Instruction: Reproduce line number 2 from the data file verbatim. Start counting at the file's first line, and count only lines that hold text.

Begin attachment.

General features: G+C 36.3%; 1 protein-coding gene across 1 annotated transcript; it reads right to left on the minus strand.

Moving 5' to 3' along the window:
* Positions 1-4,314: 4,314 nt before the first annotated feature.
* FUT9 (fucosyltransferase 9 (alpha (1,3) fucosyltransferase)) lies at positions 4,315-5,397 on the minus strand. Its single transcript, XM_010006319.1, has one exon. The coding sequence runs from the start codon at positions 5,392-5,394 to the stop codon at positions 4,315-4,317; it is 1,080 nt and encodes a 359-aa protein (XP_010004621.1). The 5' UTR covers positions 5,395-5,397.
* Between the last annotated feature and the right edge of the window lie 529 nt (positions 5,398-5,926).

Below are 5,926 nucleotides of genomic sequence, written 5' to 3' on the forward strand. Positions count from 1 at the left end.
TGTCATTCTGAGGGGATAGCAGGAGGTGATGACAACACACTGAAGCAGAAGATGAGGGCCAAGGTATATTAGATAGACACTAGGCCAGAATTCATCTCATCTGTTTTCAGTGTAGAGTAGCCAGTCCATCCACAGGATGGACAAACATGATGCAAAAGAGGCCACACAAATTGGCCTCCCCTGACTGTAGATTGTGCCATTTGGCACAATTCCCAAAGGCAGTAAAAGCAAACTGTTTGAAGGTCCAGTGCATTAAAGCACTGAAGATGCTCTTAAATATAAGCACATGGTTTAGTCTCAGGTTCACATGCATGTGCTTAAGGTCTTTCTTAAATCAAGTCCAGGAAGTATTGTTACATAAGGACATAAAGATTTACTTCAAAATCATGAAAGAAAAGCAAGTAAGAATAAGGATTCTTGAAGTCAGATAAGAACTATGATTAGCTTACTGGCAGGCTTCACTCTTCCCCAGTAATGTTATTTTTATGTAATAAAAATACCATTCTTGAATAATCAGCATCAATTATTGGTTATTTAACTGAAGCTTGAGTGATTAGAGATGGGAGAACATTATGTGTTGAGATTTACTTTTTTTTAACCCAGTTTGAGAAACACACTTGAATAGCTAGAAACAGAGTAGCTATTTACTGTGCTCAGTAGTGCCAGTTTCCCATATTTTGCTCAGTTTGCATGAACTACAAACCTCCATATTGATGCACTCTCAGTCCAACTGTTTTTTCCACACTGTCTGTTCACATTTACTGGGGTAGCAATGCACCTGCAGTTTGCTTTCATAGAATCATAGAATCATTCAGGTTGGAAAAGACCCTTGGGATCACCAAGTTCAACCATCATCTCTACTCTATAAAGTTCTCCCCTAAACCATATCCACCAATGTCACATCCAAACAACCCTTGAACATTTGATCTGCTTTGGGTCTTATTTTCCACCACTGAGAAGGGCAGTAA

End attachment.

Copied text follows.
Moving 5' to 3' along the window: